Visual display of the The Longridge collection of English slipware and delftware

				
 
 
 
 
 
 
 
 
 
 
 
 
 
 
 
 
 
 
 
 
 
 
 
 
 
 
 
 
 
 
 
 
I 
 
 
D89. DISH 
Brislington 
c. 1700 
 
 
H.: 2 5/8" (6.6 cm); Diam.: 13 1/4" (33.7 cm) 
 
 
BODY CLAY: Fine-grained pinkish buff 
TIN GLAZE: Pale turquoise. Overall 
 
 
on interior. 
LEAD GLAZE: Shiny with slightly 
blue-gray cast and some tin content, 
over pale slip. Overall on exterior, 
excluding where footrim wiped clean. 
SHAPE: Thrown over hump mold. 
Shape B2 without groove at rim, 
Footrim partially pierced with 
 
 
he combination of shades of blue and very pale manganese purple demon- 
strated on this dish was not often used by delftware painters. One directly

comparable example is a bowl with a piecrust rim and a central scene in which

a man with a stick in his hand walks away from a (different) building.' The

wispy trees flanking the figure and the commalike filler ornament below a
line 
in the extreme foreground are similar to those on the Longridge dish. Another

piecrust-rimmed bowl shows the same trees as part of a landscape in which
a 
Chinese figure is seated. Based on the Longridge dish's glaze and decorative

motifs, which can be matched to excavated fragments, it and the wavy-edged

bowls (see nos. D188, D189) in this group are attributable to Brislington.
The 
"Union Jack" identifies the building as English. 
 
 
1. florlne, Collection, pt. 7, no. 167, 
2. Sotheby's (L), March L 1983, lot 394. 
 
 
single hole. 
DECORATION: Painted. Building 
flying "Union Jack" in landscape. 
Border composed of concentric circles, 
 
 
The Longridge Collection 125 
 
 
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DELFTWARE Dining and Related Wares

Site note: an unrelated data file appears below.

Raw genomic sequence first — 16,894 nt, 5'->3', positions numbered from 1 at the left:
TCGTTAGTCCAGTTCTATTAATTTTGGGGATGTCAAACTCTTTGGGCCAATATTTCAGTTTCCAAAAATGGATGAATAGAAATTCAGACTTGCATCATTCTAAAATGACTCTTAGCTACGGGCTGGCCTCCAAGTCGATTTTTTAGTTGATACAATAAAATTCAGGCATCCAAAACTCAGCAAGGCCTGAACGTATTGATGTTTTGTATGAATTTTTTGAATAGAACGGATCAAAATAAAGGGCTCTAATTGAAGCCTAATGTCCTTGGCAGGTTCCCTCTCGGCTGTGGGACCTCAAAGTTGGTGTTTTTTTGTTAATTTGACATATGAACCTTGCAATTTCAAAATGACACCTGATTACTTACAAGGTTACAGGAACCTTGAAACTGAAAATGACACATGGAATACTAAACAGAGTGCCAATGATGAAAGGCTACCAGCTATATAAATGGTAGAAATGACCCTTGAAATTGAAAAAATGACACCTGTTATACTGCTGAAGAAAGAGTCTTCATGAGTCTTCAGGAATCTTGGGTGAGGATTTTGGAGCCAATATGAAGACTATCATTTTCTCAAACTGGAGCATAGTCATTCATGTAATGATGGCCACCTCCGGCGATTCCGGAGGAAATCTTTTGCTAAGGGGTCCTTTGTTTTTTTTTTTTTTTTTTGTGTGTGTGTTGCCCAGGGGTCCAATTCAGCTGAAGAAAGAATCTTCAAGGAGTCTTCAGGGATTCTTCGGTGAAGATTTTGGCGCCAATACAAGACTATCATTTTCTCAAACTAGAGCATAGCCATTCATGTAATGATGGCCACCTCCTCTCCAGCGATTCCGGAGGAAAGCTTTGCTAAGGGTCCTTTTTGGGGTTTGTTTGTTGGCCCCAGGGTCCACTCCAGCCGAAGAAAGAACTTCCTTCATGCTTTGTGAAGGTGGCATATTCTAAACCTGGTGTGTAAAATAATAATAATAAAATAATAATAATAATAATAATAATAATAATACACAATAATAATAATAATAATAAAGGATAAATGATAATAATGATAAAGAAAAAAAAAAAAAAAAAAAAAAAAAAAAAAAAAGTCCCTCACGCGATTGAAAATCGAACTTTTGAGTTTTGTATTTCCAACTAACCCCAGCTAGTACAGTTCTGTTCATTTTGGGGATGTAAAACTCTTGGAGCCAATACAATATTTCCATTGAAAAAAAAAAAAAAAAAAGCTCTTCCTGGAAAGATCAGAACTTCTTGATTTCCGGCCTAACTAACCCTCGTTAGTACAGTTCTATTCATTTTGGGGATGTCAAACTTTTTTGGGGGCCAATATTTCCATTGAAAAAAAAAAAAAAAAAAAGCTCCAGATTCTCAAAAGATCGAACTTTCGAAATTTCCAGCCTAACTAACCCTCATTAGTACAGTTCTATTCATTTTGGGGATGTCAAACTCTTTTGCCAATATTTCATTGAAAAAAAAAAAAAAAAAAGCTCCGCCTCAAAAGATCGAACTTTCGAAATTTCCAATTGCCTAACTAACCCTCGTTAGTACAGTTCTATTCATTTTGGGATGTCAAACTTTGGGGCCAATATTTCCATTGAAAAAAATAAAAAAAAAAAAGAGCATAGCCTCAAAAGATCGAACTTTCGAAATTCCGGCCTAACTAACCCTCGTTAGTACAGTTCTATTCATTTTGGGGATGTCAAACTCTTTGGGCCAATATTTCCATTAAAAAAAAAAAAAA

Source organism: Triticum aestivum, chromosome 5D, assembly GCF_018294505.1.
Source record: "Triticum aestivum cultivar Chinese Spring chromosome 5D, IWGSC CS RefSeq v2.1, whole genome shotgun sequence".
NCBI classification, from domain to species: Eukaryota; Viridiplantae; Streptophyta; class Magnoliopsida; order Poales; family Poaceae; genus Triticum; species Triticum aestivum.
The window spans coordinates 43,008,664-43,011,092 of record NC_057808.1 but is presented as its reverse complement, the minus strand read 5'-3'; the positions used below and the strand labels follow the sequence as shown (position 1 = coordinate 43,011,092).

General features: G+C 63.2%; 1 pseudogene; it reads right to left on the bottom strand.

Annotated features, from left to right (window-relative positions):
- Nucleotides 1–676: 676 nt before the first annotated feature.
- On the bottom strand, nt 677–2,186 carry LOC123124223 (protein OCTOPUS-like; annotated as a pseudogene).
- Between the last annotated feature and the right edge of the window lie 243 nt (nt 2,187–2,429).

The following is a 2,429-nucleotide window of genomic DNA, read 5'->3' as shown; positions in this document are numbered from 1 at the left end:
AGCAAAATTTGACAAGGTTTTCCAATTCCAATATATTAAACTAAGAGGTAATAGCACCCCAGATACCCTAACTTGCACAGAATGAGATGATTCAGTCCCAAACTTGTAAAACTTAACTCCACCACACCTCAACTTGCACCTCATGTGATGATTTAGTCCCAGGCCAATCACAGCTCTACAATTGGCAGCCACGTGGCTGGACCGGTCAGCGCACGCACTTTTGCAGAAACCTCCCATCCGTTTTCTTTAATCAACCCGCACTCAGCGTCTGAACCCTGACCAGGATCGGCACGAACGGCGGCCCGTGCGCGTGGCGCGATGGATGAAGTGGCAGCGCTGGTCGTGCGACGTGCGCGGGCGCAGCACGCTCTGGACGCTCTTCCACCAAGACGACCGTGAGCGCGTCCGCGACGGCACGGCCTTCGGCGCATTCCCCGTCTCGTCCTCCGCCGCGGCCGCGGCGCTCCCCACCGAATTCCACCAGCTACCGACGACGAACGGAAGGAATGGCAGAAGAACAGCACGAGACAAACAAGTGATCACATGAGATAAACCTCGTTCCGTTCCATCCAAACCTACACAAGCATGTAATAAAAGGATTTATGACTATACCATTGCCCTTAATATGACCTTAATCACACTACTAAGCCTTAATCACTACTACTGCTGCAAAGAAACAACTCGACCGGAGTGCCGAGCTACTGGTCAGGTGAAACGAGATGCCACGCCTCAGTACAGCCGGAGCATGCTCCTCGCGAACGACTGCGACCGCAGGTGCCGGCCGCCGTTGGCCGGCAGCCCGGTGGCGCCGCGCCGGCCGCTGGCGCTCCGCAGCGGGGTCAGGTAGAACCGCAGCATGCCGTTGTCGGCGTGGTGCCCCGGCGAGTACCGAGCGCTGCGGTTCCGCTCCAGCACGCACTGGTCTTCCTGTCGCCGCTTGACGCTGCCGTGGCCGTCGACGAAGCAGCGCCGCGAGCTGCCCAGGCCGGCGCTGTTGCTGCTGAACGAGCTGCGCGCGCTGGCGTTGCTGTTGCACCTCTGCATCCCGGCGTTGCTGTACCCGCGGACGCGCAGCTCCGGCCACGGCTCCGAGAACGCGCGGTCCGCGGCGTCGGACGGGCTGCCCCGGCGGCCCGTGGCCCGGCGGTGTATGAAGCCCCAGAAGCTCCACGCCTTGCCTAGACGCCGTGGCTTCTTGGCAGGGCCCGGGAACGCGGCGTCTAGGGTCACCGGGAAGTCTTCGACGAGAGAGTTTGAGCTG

Dishes and Plates 
 
European Landscapes, Some with Figures 
 
 
D90. PLATE 
 
 
London or possibly Brislington or 
Bristol 
Dated 1701 
 
H.: 13/8" (3.5 cm); Diam.: 8 1/2" (21.6 cm) 
 
BODY CLAY: Fine-grained pale buff 
TIN GLAZE: White, probably with 
a kwaort. 
SHAPE: Molded. Shape G but taller 
with slightly less concave exterior wall 
DECORATION: Painted. Couple in 
landscape with buildings. Primary bor- 
der composed of trelliswork with 
foliate(?) reserves and one inscribed 
1Cs/1701." Other borders composed of 
 
graduated arcs and concentric circles. 
 
Published Possibly Lipski and Archer, Dated 
Delftware, no. 225A, Home, Collection, pt. 8, 
no. 197 
 
 
his plate and a virtually identical example are from the same set. Another

similarly bordered plate very likely by the same hand also is dated 1701
but is 
initialed "WEF"' and, this time, the same lady and gentleman are
standing.' (The 
women's distinctive lace headpiece, after a Dutch fashion, was popular briefly

around 1700.) Although the shape, painting style, landscape with a windmill,

flower in the border reserves, and glaze (almost certainly with a kwaart,
or 
glossy lead glaze overcoat) are Dutch in flavor, the initials and date look
very 
English, and similar border motifs (after Chinese originals) occur on English

plates dated 1697.' The 1701 plates reflect the strong Dutch influence in
En- 
gland following William III's accession in 1689. 
 
 
1. Lipski and Archer, Dated Delftware, 
nos. 225 226; Ray, Warren, pl. 18, nos. 54, 55. 
2. Archer comments (1998). For related borders, 
see Van Oss, English Delft, pls. 194a-194b 
(Dutch dishes); Lipski and Archer, Dated 
Delftware, nos. 209 209A (English plates), 
942 (English cup). 
 
 
126 The Longridge Collection